A to Z Blogging Challenge / April A to Z Challenge / Blog Challenge / Books / Characters on Couches / Gideon O'Faolain / Impartials and Immortals / Writing

#AtoZ: O is for O’Faolain

Afternoon, all! Bear with me here; we’re starting to get into the oh-shit-what-word-can-I-use letters, which means I’m starting to invent things and justify them by whatever means work! That said, I think today’s post should still be at least a little fun, so let’s get on with it, shall we? (And all I can say is I hope it’s not morning for you, because I’m throwing in another Irish name.)

Addendum after writing: Due to the character himself deciding to show up (I really didn’t think he would), this post kind of turned into a kind of miniature Characters on Couches session. As a result, it’s a bit long. It’s also not recommended for anyone under eighteen, but that is entirely the incubus’s fault. Happy reading!

Murphy’s Three-Step Guide to Irish Words/Names: O’Faolain

Step one: How the +#@&* do you say it?!

Answer: Oh – fway – lun.

Step two: Oh. Well, what is that?

Answer: It’s a surname. Common anglicized versions are Whelan, Phelan, or O’Phelan, among many others. The first is the most common.

Step three: What’s it mean?

Answer: O’Faolain is an ancient–we’re talking tenth century here–Irish name that means “descendant of Faolan.” As to what Faolan means–it’s a personal name meaning “Young wolf.”

Now that we know all this, it’s time for me to yank the character with the name to the forefront. It’s come to my attention that he’s hiding things and this will not do.

[Enter Gideon O’Faolain; tall, lean, lightly tanned skin with dark hair and eyes; infinitely more well-groomed than the writer, and he knows it]

“You bellowed?”

I grin, remembering a comment made elsewhere that Gideon has the flattest Irish accent ever. It’s not entirely wrong. “I did. I have a question.”

He tilts his head slightly, conveying amused disinterest. “And do you not have access to Google? I gather it’s very useful for such things.”

I snort but wave a hand to indicate he’s not off the hook that easy. “Where does your name come from?”

Apparently taking me at my word, he crosses the room and drops into a seat across from me. “The first recorded use was Biblical, I believe.”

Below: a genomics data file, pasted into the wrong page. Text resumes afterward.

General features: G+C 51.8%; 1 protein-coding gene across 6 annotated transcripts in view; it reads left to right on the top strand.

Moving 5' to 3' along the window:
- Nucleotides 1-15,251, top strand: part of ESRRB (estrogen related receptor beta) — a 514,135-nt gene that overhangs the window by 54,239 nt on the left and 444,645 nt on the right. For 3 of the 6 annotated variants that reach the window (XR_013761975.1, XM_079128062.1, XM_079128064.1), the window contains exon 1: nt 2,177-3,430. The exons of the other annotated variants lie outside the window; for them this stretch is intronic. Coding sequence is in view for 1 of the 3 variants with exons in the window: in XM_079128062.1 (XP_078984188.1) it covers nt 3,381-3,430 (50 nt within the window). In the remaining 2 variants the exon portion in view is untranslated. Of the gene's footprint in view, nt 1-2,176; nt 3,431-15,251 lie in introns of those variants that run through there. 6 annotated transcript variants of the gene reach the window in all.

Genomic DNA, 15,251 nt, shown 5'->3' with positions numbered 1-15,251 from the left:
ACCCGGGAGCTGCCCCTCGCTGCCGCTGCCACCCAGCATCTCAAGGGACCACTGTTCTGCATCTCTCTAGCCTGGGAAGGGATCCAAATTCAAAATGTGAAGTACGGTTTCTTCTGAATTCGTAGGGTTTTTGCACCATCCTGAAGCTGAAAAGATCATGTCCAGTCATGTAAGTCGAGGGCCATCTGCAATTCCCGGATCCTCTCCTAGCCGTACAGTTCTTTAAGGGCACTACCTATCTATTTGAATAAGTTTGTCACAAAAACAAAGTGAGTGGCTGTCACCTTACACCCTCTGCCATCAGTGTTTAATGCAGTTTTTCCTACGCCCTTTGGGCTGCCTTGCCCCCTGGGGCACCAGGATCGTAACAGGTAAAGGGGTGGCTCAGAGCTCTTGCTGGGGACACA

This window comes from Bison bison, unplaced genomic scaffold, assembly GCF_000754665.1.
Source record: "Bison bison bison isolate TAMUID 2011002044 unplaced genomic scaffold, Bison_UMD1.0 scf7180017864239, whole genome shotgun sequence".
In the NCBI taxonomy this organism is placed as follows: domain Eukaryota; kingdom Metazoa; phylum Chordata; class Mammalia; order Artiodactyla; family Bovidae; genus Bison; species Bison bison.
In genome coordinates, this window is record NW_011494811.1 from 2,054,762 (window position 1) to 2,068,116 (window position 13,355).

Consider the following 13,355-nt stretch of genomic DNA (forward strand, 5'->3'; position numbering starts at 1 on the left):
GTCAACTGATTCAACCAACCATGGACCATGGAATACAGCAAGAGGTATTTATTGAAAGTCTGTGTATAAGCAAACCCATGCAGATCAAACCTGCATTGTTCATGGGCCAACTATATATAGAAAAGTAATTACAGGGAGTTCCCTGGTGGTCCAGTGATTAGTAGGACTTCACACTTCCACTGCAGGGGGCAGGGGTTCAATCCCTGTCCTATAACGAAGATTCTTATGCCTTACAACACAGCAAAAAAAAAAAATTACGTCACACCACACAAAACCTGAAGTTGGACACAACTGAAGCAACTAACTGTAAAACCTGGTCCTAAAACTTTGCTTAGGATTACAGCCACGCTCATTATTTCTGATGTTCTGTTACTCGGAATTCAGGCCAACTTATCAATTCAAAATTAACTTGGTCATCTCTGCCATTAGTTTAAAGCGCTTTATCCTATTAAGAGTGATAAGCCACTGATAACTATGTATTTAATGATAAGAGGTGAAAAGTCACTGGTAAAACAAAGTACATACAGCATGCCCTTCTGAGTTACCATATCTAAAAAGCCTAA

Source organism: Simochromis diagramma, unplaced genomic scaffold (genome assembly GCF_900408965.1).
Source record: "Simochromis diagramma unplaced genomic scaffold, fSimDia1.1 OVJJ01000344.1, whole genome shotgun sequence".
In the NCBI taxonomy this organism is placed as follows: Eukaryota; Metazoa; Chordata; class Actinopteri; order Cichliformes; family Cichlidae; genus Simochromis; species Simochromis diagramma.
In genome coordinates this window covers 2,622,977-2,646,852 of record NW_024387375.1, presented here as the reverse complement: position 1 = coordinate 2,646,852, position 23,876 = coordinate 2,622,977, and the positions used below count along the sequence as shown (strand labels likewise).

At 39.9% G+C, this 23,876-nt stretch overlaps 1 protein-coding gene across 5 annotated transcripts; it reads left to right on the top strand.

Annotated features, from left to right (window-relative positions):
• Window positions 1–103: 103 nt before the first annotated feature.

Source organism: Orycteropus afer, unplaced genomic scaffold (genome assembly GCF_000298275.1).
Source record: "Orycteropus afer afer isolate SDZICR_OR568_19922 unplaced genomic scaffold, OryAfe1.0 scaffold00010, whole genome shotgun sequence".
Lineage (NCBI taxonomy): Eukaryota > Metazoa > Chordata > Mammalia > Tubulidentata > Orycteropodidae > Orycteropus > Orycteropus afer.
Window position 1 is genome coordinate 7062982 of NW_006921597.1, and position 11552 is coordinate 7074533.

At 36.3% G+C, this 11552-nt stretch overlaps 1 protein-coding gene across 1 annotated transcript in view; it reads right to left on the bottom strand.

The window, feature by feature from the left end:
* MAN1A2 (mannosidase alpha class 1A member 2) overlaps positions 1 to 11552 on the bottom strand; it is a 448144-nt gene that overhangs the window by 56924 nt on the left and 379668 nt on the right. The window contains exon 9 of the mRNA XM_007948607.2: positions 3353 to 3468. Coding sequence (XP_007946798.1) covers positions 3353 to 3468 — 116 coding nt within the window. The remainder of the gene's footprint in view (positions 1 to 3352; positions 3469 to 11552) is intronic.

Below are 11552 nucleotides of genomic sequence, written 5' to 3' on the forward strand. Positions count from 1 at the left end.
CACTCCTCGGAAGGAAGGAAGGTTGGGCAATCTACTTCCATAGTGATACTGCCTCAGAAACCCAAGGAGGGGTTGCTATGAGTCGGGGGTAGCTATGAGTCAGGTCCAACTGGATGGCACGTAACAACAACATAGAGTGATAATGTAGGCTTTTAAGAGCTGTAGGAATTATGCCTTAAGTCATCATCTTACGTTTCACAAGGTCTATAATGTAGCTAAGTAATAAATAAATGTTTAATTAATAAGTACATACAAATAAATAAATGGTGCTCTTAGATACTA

“Don’t be dense. Today’s the O post, not G. Your last name. O’Faolain.” I deliberately butcher the pronunciation hoping to goad him into correcting me.

“O’Faolain,” he says in clipped tones, and I have to hide a grin. If you looked up “punctilious” in the dictionary, there’d be a picture of him, I swear. “You seem to have explained it fairly well.”

Now I roll my eyes. “Don’t. Be. Dense. Your mother–” he cuts me a sharp look at that, making me think maybe I shouldn’t bring her up so casually unless I have some kind of defense between us “–used Walsh, but you didn’t.”

“She remarried.” The words are a shaky step up from a snarl. “I had no wish to share in her idiocy on that matter.”

Something’s tipping me off here. The way he said “remarried,” with a mocking emphasis on the first syllable. “You don’t think it was her second marriage, do you?”

The look he gives me is equal parts annoyance at both of us–me for figuring it out, him for giving it away. “It wasn’t,” he says flatly. “Her maiden name was Reddan; she maintained it until she married Martin Walsh.” He won’t ask whether I’m done. He’ll tolerate me, at least until I cross a line and he just walks out.

“Then where did you pick up O’Faolain?”

Most people, when they lie, don’t meet your eyes, and the lie doesn’t sit easy with them. Gideon looks right at me and smiles, the lie as easy on his skin as the several thousand-dollar suit he’s wearing.

“I imagine I’d heard it in tales of old and liked it.”